Angry Catfish in South Minneapolis

Daniel Murphy / Heavy Table

Daniel Murphy / Heavy Table

There are a ton of places around town to get a good cup of coffee, a few to get a great cup, and fewer still to get a cup made with beans that were responsibly and ecologically sourced, lovingly roasted in tiny batches and brewed using a laundry list of different techniques. If a coffee shop is where you go to slurp down mocha-caramel-frappe-whatevers or cup after cup of bulk-roasted sludge without giving too much thought to what you’re drinking, head to your nearest mass-market coffeehouse. Otherwise, Angry Catfish Bicycle Shop and Coffee Bar in South Minneapolis fits the bill: it’s part of a small, but growing, cadre of third-wave establishments whose mission is to elevate coffee to a level worthy of deep appreciation, discussion, and connoisseurship. This is a place to geek out about boutique microroasters, maybe name-drop a small, family-owned Guatemalan coffee farm you recently visited, or simply gather after a group bike ride for a restorative caffeine jolt, all while comparing detailed tasting notes with like-minded folks.

Daniel Murphy / Heavy Table

Daniel Murphy / Heavy Table

The coffee bar is on the small side, but it’s bright and inviting. A long bar with high-top seating runs the length of the front of the house, with east-facing windows that fill the space with natural light, which can be a little intense in the morning (especially with a hot beverage), but still nice. Aside from the coffee menu, there’s an afterthought of a pastry case that doesn’t come close to inspiring the same level of curiosity and interest as the newfangled, mad-scientist brewing equipment arrayed on a shelf behind the counter – beakers, scales, hand-blown glass siphons. If you like coffee, this is why you come to Angry Catfish.

Like other third-wave coffee houses, including Quixotic in St. Paul and Bull Run at Lyn-Lake, the coffee program at Angry Catfish puts quality first; their small, but carefully considered seasonal selection of single origin coffees from Intelligentsia rotates monthly. On this morning, we order a pour-over cup of the Matalpa El Salvador. And then we wait.

From start to finish a pour-over coffee takes about five minutes, a tiny eternity by any standard. And a bona fide eternity if it’s your first cup of the day.

The performance starts with a series of weights and measurements: Coffee is ground and precisely weighed to 26 grams; water is heated to a single degree below boiling; the filter is pre-wetted; the eventual cup heated.

Daniel Murphy / Heavy Table

Daniel Murphy / Heavy Table

The brew process itself begins with 30 seconds of pre-infusion, where just enough water is poured over the grounds to saturate them, allowing them to bloom. This, we’re told, is the key to unlocking the flavor, and what separates a pour-over from the impatient drip maker sitting on your kitchen counter at home. After 30 seconds the grounds have blossomed, and seem to beg for more water. The barista obliges, slowly pouring hot water over the grounds a little bit at a time. From here, the process should take no longer than 2 minutes and 30 seconds. Any longer would result in the extraction of extra-bitter notes, which would tip the coffee’s balance toward acrid.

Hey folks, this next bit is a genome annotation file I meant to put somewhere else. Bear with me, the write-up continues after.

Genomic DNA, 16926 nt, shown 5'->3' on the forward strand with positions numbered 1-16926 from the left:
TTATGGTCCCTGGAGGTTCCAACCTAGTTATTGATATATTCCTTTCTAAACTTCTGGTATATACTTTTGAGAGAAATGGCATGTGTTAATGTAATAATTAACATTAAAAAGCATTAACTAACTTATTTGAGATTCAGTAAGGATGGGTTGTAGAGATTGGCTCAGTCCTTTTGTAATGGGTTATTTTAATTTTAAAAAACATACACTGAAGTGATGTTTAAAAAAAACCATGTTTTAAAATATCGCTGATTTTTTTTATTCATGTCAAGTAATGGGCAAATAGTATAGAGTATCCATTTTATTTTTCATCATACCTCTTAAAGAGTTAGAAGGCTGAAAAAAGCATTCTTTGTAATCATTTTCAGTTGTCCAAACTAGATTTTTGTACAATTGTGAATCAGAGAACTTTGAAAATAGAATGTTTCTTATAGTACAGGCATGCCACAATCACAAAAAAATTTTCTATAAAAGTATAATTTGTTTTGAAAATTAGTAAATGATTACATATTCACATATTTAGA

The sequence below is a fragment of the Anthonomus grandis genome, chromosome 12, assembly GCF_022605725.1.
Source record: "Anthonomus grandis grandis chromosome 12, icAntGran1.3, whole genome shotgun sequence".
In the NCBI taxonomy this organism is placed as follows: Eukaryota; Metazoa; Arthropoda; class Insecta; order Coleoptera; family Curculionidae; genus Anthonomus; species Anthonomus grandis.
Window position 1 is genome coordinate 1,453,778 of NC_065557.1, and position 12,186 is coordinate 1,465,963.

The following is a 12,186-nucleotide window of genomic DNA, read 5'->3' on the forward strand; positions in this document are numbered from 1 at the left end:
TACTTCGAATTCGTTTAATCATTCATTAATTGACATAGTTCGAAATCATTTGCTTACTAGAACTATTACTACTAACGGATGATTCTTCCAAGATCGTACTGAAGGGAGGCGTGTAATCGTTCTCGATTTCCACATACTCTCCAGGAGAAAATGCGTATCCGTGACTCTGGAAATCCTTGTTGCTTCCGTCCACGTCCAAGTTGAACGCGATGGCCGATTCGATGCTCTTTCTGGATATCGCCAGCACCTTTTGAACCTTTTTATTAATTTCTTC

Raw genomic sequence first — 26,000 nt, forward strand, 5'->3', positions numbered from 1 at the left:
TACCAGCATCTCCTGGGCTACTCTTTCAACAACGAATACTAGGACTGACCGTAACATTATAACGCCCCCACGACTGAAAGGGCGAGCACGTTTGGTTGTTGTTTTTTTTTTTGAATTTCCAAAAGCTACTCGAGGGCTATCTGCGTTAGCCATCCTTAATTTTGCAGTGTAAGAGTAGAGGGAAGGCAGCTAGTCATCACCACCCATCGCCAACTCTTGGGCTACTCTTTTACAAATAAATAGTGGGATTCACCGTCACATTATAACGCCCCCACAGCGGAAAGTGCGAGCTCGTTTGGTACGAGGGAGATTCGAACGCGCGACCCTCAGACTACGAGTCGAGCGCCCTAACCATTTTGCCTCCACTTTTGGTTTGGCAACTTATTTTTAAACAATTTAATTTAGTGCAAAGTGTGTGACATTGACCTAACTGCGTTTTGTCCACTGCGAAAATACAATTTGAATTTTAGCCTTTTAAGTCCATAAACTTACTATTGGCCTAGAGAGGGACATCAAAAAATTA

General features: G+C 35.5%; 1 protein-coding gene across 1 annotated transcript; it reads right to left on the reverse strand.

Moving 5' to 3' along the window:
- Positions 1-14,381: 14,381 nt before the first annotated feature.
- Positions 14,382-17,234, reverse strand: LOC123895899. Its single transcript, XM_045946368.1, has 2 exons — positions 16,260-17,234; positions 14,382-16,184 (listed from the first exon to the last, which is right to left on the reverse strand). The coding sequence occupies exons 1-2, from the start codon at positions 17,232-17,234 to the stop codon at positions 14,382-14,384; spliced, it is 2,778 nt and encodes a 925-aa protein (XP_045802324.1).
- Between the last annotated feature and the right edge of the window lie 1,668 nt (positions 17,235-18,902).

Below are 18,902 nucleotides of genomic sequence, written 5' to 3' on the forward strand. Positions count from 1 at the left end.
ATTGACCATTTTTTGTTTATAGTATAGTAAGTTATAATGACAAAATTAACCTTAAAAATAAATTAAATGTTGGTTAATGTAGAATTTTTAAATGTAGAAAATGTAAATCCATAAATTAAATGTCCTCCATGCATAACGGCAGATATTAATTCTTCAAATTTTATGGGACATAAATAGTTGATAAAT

Watching the barista work is rather like watching Pip Hanson whip up a sazerac at Marvel Bar. The craft of brewing is in plain sight, not hidden within the stainless steel walls of a commercial drip maker or Mr. Coffee’s cheap plastic contours. And it’s the skill of the craftsman, above his or her ability to operate a piece of kitchen equipment, that dictates the final product. Which is all to say that watching a barista brew your pour-over is more than mildly interesting and, right or wrong, helps to inflate your appreciation for the coffee that’s been set before you. That the seemingly eternal wait time flew by is testament to this.

Daniel Murphy / Heavy Table

Daniel Murphy / Heavy Table

So is it worth the fuss and all this damn waiting around? Yes and no. The first sip is bright, full, and assertive, but with no bitterness at all. Literally none. The acidity is still there, but it’s perfectly balanced by the beans’ native sweetness, resulting in an almost silky mouthfeel that’s rich and luxurious. The last sip even went down with the same smooth finish as the first. After finishing the pour-over, we ordered a second cup from the drip maker, and surprisingly it tasted just as good, went down just as easy, and was just as delicious — at two-thirds the price. Sure, there was no performance, but maybe high-quality beans like these don’t need much to shine.

If you’re new to this exalted coffee scene, all the fuss over the brewing process along with the exorbitant price tags dangling from the prim English cycling jerseys in the bike shop could be a little off-putting — the place does emit a slight air of snobbery. They ride better bikes than you, wear better commuter jeans, and obviously drink much better coffee. But somehow all this ostensible pretentiousness never manages to cross the line into elitism. Elitists want to exclude you and keep you out of the club. Angry Catfish, on the other hand, wants to invite you into their fold, educate you, and make you a believer. They’re not angry at all, just intensely passionate about serving the best damn coffee possible. As long as you don’t ask for mint crumble or let them catch you stirring half and half into your pour-over, you’ll fit in just fine.

Angry Catfish Bicycle and Coffee Bar, 4208 28th Ave S, Minneapolis, MN 55406; 612.722.1538

Daniel Murphy / Heavy Table

Daniel Murphy / Heavy Table

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